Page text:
In 2015, the Victorian Government commissioned an inquiry into the labour hire industry in Victoria. The inquiry was asked to investigate the practices of labour hire providers (agencies) with a focus on sham contracting, insecure work and the abuse of visas that avoid workplace protections and undermine the national minimum employment standards.
Professor Anthony Forsyth of the RMIT University School of Business and Law conducted the inquiry, ultimately recommending that Victoria establish a licensing scheme to regulate labour hire agencies.
The Victorian Government accepted the recommendations and passed the Labour Hire Licensing Act 2018 (Vic) (the Act) on 20 June 2018. The Act establishes a licensing system to regulate the provision of labour hire services.
Who does the Act cover?
The Act imposes obligations not only on the agencies that provide labour hire services, but also on the users of the services (hosts), if they procure labour hire services from an unlicensed business.
The threshold requirement for a business to be licensed is that it will ‘provide labour hire services’ pursuant to section 7(1) of the Act. This requires that:
The Act primarily covers engagement arrangements which are generally understood to be "labour hire" or "on hire" arrangements. It applies to engagement arrangements such as subcontracting arrangements or where an individual or individuals are supplied to perform work in and as part of the host’s business or where a person supplies a worker to a host's business in exchange for payment.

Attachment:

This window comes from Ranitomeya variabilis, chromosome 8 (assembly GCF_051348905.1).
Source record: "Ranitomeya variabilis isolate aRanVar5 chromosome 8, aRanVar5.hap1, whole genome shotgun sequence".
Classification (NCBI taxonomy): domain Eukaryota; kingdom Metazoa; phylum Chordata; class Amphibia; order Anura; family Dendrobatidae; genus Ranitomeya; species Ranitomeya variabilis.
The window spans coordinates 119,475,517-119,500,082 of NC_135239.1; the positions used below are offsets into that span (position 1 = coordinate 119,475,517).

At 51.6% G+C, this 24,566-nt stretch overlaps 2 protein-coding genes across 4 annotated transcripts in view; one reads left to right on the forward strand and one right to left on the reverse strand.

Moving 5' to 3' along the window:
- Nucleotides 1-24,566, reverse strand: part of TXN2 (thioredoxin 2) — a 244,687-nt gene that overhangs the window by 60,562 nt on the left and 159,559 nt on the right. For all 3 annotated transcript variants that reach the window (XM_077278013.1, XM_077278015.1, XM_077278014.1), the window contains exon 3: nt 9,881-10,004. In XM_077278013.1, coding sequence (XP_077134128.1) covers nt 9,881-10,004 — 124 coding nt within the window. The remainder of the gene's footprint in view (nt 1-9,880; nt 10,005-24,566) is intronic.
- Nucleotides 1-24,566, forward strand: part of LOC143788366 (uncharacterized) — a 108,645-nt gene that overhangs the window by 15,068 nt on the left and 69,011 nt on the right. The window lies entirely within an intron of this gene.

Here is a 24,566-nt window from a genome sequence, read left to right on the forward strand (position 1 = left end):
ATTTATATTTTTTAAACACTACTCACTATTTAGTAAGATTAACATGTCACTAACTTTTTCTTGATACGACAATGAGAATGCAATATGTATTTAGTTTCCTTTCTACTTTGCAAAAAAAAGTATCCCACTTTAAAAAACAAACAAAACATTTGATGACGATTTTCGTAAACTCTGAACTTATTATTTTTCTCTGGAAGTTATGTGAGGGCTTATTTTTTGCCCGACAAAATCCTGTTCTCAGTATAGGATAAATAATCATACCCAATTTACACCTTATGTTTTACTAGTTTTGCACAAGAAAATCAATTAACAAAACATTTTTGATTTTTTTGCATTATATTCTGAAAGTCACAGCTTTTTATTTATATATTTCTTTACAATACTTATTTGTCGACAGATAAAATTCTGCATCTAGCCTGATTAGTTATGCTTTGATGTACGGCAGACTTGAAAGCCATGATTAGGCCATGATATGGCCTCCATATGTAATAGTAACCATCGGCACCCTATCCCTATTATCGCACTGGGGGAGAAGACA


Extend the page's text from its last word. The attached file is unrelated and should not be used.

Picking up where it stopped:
Factors that suggest an individual is working in and as part of the host’s business are:
It is clear that the Act will apply to conventional labour hire providers and will require them to obtain a licence. However, businesses that frequently perform work at the premises of their clients should carefully assess the criteria to ensure compliance.
It is important to note that the Labour Hire Licensing Regulations 2018 (Vic) (the Regulations) go further and deem several industries that the Victorian Government has identified as requiring the protections that are afforded by the Act. These are:
Businesses that provide the above services will be considered agencies and required to apply for a licence by 30 October 2019.
Labour hire service agencies - application
Agencies that fall within the Act or the Regulations are required to apply for a licence by 30 October 2019. Agencies need to obtain and disclose the following information in their application:
Agencies must also meet the ‘fit and proper person’ requirement of the application.
Unlicensed agencies may be liable for penalties up to $126,856 for natural persons, or $508,424 for body corporates. Interestingly, hosts entering into arrangements with an unlicensed agency could be liable for the same.
Penalties can also be imposed on business that advertise, hold out, or are willing to provide labour hire services without a licence.
Post script: the newly-elected Coalition government proposed as part of its election policy to develop a national labour hire registration scheme for the four “high risk” industries of horticulture, meat processing, cleaning and security.
Author: Ashleigh Warren
Charles Power, Partner
T: +61 3 9321 9942
Michael Selinger, Partner
T: +61 2 8083 0430
Rachel Drew, Partner
T: +61 7 3135 0617
The information in this publication is of a general nature and is not intended to address the circumstances of any particular individual or entity. Although we endeavour to provide accurate and timely information, we do not guarantee that the information in this newsletter is accurate at the date it is received or that it will continue to be accurate in the future.